One hallmark of growing up in a frightening home is for the children to think they are the only ones in such circumstances. Even when they reach adulthood and come to understand that many others have had dire childhoods, they might not reveal the details of their abuse to anyone. “The profound isolation that’s imposed on people is a very painful and destructive thing,” says Dr. Vincent Felitti, co-principal investigator of the Adverse Childhood Experiences Study. According to the Centers for Disease Control and Prevention, about 3.3 million cases of abuse or neglect were reported to child protective service agencies in 2010. This vastly undercounts the actual number of horrific and painful childhoods, as most never make it into any official record. The CDC notes that some studies estimate that 20 percent of children will be the victims of such maltreatment. That means a lot of people are wrestling with this legacy.

Loved ones and friends—sometimes even therapists—who urge reconnecting with a parent often speak as if forgiveness will be a psychic aloe vera, a balm that will heal the wounds of the past. They warn of the guilt that will dog the victim if the perpetrator dies estranged. What these people fail to take into account is the potential psychological cost of reconnecting, of dredging up painful memories and reviving destructive patterns.

Eleanor Payson, a marital and family therapist in Michigan and the author of The Wizard of Oz and Other Narcissists, sees some clients who feel it would be immoral to abandon a now-feeble parent, no matter how destructive that person was. Payson says she advises them to find ways to be caring while protecting themselves from further abuse. “One of my missions is helping people not be tyrannized by false guilt or ignore their own pain and needs,” she says. Setting limits is crucial: “You may need to keep yourself in a shark cage with no opportunity to let that person take a bite out of you.” It’s also OK for the conversation to be anodyne. “You can say something respectful, something good-faith-oriented. ‘I wish you well’; ‘I continue to work on my own forgiveness.’ ”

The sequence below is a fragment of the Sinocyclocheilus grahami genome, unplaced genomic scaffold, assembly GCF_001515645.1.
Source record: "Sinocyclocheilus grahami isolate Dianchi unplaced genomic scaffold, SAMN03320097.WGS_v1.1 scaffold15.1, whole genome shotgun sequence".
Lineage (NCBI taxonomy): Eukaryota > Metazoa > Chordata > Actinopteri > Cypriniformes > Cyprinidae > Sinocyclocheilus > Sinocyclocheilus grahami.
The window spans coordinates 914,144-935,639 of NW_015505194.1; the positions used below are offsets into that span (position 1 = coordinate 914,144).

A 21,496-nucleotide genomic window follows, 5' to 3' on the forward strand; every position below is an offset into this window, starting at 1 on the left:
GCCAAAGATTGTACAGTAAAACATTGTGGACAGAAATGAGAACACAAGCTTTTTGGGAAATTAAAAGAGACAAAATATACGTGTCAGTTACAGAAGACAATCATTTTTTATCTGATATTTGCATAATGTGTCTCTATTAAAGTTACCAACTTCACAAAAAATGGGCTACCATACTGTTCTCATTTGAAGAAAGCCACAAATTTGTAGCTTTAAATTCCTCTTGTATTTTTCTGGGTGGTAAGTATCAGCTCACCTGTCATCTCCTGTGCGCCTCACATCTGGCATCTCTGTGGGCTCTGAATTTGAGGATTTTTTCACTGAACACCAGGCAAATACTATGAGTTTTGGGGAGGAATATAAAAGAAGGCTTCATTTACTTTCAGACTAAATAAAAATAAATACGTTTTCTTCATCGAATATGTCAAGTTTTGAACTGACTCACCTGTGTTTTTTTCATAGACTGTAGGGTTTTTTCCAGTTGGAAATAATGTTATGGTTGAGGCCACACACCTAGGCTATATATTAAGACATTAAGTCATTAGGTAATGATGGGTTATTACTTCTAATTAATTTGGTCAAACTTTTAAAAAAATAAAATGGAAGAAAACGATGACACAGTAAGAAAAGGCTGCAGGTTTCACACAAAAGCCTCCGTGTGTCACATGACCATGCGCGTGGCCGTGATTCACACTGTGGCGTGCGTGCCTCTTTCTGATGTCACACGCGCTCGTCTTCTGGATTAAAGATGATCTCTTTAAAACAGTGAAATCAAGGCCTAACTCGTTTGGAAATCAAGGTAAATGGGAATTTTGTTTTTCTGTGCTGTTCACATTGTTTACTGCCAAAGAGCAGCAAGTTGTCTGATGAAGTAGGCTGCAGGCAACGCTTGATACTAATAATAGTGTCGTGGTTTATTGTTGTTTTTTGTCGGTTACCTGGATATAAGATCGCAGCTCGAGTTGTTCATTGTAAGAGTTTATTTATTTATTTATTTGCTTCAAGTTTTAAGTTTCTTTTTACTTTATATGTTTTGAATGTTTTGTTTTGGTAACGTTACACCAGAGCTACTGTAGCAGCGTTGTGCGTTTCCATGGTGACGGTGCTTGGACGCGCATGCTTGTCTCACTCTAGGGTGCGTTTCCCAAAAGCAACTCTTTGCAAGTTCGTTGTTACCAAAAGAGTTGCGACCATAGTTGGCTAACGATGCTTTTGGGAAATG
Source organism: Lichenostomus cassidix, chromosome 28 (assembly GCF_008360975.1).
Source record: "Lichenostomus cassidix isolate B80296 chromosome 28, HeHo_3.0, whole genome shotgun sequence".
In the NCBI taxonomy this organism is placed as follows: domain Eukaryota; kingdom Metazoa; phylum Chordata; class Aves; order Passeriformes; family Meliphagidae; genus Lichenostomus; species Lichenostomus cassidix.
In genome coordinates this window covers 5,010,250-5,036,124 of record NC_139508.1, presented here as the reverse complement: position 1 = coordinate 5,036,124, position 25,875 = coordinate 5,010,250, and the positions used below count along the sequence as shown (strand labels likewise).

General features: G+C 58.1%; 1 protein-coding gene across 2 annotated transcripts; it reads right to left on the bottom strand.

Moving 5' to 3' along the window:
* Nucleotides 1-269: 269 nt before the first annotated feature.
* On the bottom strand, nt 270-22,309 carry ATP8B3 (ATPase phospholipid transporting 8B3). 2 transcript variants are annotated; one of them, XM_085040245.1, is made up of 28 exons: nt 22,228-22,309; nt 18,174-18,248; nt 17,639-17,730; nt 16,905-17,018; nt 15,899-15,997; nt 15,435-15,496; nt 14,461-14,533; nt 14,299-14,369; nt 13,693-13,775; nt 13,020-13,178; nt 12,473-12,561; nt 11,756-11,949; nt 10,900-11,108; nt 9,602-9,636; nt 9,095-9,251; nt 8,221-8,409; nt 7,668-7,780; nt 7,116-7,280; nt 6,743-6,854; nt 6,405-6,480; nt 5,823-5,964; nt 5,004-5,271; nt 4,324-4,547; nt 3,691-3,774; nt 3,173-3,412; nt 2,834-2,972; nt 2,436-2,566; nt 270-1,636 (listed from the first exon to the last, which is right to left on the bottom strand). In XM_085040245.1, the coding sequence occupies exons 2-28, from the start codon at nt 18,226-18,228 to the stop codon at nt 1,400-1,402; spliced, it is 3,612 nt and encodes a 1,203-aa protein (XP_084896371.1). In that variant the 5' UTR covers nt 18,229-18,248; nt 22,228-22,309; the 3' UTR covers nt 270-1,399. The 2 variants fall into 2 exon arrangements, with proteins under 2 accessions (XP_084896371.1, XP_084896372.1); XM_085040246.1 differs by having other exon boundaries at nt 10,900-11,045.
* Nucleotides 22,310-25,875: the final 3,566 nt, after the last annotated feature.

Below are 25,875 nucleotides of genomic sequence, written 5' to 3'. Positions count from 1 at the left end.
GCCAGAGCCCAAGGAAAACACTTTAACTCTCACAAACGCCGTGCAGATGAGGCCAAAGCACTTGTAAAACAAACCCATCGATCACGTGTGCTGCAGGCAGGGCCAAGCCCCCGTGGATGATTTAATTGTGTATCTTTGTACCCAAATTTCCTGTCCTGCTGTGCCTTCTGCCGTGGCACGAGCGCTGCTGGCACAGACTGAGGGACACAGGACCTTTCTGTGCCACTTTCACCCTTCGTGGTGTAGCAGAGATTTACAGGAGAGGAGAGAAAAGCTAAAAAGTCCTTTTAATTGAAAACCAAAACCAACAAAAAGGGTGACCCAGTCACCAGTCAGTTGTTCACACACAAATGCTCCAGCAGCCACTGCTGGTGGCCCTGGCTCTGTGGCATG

There is no formula for defining one’s obligations to the parents who didn’t fulfill their own. The stories of famous people with abusive parents reveal the wide range of possible responses. Abraham Lincoln couldn't stand his brutish father, Thomas, who hated Abraham’s books and sent him out as a kind of indentured servant. As an adult, Lincoln did occasionally bail out his father financially. But during his father’s final illness, Lincoln ignored letters telling him the end was near. Finally, he wrote not to his father, but his stepbrother to explain his absence: “Say to him that if we could meet now, it is doubtful whether it would not be more painful than pleasant.” Lincoln didn’t attend his father’s funeral.

Warren Buffett remained distantly dutiful to his mother, who had subjected her children to endless, rabid verbal attacks. On the occasions he visited her at the end of her life, he was a “wreck” of anxiety, sitting silently while his female companions made conversation. He was 66 when she died at 92. His tears at her death were not because he was sad or because he missed her, he said in his biography, The Snowball. “It was because of the waste.”

Bruce Springsteen’s frustrated, depressive father took out much of his rage on his son. In a New Yorker profile, David Remnick writes that long after Springsteen’s family had left his unhappy childhood home, he would obsessively drive by the old house. A therapist said to him, “Something went wrong, and you keep going back to see if you can fix it or somehow make it right.” Springsteen finally came to accept he couldn’t. When he became successful he did give his parents the money to buy their dream house. But Springsteen says of this seeming reconciliation, “Of course, all the deeper things go unsaid, that it all could have been a little different.”

We all accept that there is an enduring bond between parent and child. One of the Ten Commandments is to “honor your father and your mother,” though this must have been a difficult admonition for the children of, for example, Abraham, Rebecca, and Jacob. Yet the loyalty of children to even the worst of parents makes perfect biological sense. From an evolutionary perspective, parents, even poor ones, are a child’s best chance for food, shelter, and survival.